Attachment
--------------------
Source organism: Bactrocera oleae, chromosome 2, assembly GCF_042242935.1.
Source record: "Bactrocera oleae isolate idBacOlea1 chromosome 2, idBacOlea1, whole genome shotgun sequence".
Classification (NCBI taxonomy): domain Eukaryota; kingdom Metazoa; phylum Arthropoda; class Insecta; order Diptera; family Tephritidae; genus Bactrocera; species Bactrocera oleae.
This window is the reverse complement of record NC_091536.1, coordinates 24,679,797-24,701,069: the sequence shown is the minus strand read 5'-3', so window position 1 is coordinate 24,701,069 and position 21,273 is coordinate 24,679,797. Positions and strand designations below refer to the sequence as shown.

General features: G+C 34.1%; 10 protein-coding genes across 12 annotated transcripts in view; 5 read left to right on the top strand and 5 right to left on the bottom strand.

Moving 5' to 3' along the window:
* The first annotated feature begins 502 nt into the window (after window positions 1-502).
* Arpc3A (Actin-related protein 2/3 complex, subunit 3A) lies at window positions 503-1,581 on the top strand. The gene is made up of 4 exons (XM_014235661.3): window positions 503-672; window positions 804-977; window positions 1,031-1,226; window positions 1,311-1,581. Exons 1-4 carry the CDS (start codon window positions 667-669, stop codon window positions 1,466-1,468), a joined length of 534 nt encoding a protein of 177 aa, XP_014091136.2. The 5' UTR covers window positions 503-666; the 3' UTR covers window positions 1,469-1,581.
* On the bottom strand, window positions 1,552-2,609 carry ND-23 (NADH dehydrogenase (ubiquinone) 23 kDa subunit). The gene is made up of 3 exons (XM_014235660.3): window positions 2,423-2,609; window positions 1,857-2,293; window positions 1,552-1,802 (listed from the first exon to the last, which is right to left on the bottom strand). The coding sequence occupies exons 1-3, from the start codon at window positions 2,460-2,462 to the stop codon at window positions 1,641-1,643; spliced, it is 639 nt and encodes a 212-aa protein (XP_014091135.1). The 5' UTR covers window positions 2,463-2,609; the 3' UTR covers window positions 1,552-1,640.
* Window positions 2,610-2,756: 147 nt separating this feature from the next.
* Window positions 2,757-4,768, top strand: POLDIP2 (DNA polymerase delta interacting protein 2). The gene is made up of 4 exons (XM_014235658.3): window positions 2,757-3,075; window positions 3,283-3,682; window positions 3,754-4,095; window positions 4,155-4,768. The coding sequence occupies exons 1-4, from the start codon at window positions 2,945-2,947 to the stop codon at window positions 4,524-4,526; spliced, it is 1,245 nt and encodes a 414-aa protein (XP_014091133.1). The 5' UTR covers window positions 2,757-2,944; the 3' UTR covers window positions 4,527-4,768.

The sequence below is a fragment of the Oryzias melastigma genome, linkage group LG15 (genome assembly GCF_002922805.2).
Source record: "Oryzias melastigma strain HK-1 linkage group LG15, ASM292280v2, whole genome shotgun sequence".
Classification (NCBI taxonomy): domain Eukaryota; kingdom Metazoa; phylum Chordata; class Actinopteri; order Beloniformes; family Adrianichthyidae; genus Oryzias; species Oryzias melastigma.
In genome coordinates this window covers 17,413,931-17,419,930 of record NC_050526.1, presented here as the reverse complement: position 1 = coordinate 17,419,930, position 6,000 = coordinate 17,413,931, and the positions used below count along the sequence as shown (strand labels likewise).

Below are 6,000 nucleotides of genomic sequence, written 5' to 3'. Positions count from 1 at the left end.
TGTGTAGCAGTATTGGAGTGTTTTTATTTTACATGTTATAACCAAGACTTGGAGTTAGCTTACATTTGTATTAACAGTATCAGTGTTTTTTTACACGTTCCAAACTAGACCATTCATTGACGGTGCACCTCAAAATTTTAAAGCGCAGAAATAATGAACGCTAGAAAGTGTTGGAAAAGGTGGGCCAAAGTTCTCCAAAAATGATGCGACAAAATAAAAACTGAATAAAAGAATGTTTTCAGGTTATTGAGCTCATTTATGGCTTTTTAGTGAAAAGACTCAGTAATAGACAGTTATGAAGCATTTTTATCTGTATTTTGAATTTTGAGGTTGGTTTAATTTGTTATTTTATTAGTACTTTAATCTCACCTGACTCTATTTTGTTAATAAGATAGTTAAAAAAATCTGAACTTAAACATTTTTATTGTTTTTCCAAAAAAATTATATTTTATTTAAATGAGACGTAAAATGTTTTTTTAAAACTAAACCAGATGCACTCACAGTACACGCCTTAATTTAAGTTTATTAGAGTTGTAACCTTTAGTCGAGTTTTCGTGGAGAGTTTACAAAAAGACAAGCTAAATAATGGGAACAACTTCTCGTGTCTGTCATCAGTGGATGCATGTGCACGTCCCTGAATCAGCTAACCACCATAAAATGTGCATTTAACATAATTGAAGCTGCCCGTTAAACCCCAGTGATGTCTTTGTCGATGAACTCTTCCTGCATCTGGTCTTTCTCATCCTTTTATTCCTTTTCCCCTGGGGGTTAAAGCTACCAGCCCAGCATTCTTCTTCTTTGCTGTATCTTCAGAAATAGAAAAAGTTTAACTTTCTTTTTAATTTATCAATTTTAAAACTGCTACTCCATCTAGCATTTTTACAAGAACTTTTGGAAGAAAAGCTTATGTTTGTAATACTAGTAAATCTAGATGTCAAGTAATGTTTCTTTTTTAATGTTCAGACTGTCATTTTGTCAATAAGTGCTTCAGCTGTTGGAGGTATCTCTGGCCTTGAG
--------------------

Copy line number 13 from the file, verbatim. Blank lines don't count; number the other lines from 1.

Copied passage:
Source record: "Oryzias melastigma strain HK-1 linkage group LG15, ASM292280v2, whole genome shotgun sequence".